July 17, 2014
This is no ordinary robot. It doesn’t jump. It doesn’t hoot. It does not run fast like OutRunner or have the stamina, mobility and dexterity of BigDog. Its ad hoc posture has no agile limbs or mechanical extensions, and yet it is a one of a kind robot that beats all the above at least in one sense: hitchBOT understands what you say and socializes with you. Even better it finds its way. As a matter of fact, as you are reading this, it is preparing for a 6000 km. hitchhiking experience across Canada to commence on July 27th from Nova Scotia’s NSCAD University, where it is currently in residence.
Second generation (yes he has an older brother kulturBOT 1.0), only a few months old, less than 3 feet tall, plain looking, friendly hitchBOT is wise like none other, for it has a brain that has access to the World Wide Web and growingly indispensable Wikipedia. It maps its way. It tweets. It instagrams. And the trustworthy companion that it is, it politely asks you if it may take photos while in your car. Basically it has the interpersonal skills and etiquette that are desirable in the age of social media.
Conceived in Port Credit, Ontario by a collaborative team of multidisciplinary researchers across Canada, notably David Harris Smith of McMaster University and Frauke Zeller of Ryerson University, hitchBOT was taught how to interpret human language and textual content by Ebrahim Bagheri and his colleagues at Ryerson’s Laboratory for Systems, Software and Semantics. At LS3, professors and students work together to approximate machine language learning techniques to the cognitive and linguistic processes that enable humans to communicate. hitchBOT’s real-life experiment will gauge human-machine interaction and raise awareness about many aspects of social robotics. Most importantly, for researchers at Ryerson, the hitchBOT project, provides an opportunity to deploy Ls3’s semantic annotator technology into the bourgeoning field of human-robot interaction.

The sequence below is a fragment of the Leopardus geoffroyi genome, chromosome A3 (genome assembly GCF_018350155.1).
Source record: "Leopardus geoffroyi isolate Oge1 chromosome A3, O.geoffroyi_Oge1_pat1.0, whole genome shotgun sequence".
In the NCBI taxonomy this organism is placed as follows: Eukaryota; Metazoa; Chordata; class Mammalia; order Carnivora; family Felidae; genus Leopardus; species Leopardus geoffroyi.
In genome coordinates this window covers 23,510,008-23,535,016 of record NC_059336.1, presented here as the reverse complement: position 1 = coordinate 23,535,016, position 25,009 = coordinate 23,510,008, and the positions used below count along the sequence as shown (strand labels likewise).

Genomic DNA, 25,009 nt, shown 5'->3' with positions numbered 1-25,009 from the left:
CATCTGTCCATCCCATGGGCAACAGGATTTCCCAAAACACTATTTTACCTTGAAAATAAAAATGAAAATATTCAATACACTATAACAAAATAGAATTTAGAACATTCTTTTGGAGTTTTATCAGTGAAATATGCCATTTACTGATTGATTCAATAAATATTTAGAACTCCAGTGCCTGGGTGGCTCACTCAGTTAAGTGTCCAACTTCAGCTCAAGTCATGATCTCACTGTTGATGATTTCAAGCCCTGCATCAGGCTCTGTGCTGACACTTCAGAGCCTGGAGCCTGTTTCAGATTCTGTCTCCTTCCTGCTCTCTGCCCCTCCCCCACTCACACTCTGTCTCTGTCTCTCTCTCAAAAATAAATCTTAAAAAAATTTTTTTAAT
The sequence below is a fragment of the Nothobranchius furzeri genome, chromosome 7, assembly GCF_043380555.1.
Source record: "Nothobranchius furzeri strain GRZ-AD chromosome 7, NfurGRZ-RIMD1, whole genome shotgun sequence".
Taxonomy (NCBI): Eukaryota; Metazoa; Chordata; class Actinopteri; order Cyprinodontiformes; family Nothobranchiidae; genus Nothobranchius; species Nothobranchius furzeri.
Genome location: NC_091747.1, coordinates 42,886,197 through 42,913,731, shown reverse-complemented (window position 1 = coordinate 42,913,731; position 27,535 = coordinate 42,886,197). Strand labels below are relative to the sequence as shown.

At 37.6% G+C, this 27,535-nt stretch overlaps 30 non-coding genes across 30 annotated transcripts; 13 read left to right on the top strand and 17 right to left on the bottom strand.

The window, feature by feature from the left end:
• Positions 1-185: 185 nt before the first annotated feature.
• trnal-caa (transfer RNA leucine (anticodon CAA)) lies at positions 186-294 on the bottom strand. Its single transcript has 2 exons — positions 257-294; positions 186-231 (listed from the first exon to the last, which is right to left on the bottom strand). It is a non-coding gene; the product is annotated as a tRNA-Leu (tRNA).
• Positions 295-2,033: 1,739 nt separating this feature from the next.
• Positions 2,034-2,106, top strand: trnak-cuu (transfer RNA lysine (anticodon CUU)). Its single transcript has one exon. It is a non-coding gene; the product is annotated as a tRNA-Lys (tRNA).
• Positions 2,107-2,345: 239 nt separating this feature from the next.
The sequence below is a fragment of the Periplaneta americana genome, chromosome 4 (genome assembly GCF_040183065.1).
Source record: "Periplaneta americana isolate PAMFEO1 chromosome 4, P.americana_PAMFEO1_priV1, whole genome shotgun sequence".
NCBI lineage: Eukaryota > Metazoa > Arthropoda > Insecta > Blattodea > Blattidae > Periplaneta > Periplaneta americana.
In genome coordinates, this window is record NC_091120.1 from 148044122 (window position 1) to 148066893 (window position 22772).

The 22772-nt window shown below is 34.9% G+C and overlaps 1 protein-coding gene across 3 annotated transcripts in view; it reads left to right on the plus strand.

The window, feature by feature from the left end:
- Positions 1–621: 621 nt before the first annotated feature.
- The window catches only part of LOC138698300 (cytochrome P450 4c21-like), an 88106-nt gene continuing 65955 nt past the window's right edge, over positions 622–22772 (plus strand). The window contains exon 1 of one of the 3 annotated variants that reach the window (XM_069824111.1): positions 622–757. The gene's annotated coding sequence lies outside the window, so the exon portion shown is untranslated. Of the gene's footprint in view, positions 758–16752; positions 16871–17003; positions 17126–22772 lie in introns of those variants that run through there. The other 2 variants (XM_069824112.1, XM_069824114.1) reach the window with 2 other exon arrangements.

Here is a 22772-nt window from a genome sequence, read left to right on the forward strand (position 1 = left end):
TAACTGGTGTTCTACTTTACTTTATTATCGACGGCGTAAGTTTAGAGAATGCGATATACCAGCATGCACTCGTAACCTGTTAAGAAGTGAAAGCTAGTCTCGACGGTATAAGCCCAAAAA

To accompany hitchBOT on its pioneer journey, go to http://www.hitchbot.me and support the friendly automaton. And one last word, if you happen to be the goodwill driver to give a hike to hitchBOT on its way to Victoria, be courteous and adjust its seatbelt and plug it into your car’s cigarette lighter when the robot asks for a power boost.
About the author: Javad Ghatta writes on a number of subjects including humanities-related computer science projects.
LS3 is home to industry-sponsored and government-funded R&D projects in software engineering, quality engineering, semantic Web, linked open data, and knowledge engineering. The research in our lab provides learning opportunities for Ryerson’s undergraduate and graduate students as well as visiting scientists in an exciting and dynamic environment. We assist in linking industrial research projects with expert teams within academia to find solutions to industry challenges. We also help manage these research projects and work together to secure matching funding from government programs. Industrial partners are encouraged to contact us and explore opportunities for collaboration. Our current projects have resulted in high impact patent, publication and products for our partners. For more information, please visit http://ls3.rnet.ryerson.ca/